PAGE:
Is an unplugged wedding ceremony right for you?
Maybe you've heard of the new trend toward "unplugged" ceremonies - ceremonies where couples ask their guests to turn off their cell phones, iPads and cameras and be fully present with them for the wedding ceremony. It really is a fabulous thing to walk down the aisle and see the faces of all of your loved ones experiencing the emotions right there with you rather than looking at the backs of their phones as they lean to get the best shot.
If you're interested in a ceremony with more smiles and less technology, here are six tips for guiding guests in a tactful way:
- Post a sign. Post a sign to guests that says, "We invite you to be present with us during our ceremony and request that you please turn off your cell phones and cameras. Thank you!”
- Put the same message in your wedding program if you have one.
- Have the person performing your ceremony make an announcement before the ceremony begins. Make it heartfelt—don't tell guests that you want them to put cameras away just because it's annoying to you. Really invite them to be in the moment with you so they can't resist the opportunity to take it all in.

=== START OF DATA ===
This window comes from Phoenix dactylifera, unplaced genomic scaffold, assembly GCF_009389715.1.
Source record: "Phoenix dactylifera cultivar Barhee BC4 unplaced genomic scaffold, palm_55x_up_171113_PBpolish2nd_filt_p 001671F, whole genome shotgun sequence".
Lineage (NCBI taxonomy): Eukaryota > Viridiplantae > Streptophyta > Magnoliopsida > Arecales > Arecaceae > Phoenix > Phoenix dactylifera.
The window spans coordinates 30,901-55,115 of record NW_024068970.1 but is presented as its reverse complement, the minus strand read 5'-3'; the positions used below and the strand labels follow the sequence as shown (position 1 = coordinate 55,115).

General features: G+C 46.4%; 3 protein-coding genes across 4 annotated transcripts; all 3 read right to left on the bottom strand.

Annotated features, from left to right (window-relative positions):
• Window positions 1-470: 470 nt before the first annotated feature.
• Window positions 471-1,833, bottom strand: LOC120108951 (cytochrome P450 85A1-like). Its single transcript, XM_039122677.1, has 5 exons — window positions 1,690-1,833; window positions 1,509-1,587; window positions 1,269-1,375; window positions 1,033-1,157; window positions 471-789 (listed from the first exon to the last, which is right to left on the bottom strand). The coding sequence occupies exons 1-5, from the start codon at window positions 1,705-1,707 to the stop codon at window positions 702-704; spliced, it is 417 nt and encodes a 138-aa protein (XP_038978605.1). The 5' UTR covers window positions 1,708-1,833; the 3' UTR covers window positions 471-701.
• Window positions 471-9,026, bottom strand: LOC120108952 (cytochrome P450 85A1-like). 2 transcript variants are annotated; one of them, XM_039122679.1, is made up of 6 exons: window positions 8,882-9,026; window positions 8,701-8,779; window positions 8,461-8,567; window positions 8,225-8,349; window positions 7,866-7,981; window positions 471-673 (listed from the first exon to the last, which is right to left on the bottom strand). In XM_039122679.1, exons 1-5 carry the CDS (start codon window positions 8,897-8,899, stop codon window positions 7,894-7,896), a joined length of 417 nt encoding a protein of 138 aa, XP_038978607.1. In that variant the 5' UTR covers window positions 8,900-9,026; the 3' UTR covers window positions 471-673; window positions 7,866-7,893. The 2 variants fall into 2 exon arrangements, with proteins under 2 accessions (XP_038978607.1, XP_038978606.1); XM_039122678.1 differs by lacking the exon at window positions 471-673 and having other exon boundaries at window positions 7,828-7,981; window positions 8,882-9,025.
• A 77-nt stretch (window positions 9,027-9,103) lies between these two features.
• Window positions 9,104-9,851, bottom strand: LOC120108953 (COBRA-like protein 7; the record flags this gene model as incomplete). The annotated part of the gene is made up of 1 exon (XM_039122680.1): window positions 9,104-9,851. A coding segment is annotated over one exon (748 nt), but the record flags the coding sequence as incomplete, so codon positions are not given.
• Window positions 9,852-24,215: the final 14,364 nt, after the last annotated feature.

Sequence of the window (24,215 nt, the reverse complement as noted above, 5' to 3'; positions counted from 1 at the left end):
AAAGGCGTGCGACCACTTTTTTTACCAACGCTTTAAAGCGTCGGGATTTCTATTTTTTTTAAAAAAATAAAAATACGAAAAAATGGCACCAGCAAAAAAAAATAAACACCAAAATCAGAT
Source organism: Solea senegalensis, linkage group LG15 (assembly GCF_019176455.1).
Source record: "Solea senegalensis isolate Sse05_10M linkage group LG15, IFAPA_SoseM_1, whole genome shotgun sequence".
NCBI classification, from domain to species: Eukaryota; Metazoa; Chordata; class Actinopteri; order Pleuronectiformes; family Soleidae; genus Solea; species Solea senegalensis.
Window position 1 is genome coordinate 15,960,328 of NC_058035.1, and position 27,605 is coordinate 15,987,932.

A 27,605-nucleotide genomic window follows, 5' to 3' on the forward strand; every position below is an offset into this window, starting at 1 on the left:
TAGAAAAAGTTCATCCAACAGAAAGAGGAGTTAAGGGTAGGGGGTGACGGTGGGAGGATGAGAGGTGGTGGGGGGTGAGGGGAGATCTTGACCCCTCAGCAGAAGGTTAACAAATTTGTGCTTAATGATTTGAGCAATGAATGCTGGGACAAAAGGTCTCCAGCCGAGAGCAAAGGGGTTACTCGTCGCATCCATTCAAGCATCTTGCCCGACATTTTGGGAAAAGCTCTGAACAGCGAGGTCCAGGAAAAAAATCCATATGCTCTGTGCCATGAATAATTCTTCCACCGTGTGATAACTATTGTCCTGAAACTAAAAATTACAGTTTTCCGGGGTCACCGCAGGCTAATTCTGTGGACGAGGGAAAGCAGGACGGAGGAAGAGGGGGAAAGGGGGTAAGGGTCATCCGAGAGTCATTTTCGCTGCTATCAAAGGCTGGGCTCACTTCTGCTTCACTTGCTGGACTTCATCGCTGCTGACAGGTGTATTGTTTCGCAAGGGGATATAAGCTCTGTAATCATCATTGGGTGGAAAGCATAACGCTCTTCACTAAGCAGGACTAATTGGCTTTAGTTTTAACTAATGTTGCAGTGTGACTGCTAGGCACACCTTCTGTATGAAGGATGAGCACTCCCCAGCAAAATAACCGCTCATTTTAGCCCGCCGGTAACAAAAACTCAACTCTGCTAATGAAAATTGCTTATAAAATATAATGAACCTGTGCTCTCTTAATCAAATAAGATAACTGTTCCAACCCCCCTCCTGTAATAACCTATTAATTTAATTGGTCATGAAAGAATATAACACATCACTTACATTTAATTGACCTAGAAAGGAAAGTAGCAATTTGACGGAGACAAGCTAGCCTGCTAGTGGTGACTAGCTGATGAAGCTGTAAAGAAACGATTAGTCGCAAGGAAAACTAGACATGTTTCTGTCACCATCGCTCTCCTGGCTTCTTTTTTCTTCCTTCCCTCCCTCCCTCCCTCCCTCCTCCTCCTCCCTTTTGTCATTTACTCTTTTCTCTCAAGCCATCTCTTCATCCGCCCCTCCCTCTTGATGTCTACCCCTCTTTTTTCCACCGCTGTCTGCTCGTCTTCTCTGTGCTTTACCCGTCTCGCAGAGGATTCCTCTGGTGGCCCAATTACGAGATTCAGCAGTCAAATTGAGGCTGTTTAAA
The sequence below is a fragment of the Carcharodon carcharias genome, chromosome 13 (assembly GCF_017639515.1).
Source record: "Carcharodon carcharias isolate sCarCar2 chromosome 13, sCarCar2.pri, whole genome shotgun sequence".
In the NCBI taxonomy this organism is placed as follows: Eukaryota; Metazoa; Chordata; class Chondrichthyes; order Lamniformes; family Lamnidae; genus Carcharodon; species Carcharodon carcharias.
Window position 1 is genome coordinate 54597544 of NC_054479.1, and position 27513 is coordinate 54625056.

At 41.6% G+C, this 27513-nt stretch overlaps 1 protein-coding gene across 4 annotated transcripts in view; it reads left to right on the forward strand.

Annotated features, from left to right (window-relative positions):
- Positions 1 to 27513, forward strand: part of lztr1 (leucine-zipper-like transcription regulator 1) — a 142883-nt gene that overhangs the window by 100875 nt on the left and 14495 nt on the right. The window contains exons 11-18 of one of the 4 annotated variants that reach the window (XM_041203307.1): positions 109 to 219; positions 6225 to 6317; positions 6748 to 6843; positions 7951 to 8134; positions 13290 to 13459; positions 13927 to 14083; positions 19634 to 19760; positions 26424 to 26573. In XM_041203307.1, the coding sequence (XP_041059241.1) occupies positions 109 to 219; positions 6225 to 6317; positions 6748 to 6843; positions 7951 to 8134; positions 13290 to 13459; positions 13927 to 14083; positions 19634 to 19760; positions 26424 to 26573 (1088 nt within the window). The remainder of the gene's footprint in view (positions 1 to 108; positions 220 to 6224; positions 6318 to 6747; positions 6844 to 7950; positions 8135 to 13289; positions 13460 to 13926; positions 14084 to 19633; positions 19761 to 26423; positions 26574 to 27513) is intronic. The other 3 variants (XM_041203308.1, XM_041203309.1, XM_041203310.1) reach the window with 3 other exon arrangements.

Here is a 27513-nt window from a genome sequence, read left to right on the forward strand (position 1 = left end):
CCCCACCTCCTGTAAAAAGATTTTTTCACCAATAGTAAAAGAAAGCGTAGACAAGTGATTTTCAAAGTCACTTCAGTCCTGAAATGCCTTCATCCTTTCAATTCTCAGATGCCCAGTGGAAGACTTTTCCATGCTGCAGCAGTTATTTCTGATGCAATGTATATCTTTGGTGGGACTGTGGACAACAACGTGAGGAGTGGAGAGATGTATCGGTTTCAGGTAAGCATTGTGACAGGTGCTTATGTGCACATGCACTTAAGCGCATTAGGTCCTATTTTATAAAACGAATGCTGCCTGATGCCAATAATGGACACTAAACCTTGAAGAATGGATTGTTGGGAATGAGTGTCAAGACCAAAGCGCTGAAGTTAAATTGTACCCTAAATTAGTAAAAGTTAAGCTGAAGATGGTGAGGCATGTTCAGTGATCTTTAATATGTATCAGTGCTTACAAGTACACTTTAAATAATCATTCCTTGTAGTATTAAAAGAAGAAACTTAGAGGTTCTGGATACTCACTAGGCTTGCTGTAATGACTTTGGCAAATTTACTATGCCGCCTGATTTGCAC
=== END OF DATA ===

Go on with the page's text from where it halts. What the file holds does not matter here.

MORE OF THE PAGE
- Remind them that you have a photographer documenting the moments for them. Most guests know that a professional photographer will be capturing the wedding day, but it doesn't hurt to give them a reminder that the photos will be available to them too.
- Direct them to the URL to get the professional photos after the wedding. If you're printing it in the program or putting a note on a sign, give them the URL where they can find the photos. I've been to many weddings where I would absolutely love to see the professional photos, but the link is never posted or shared. Make it an easy decision for guests to put their cameras down.
- Let them know that they're welcome to take photos throughout the rest of the day. Encourage them to get those cameras out once the ceremony is finished. They can still get lots of great photos of the newlyweds during other parts of the day.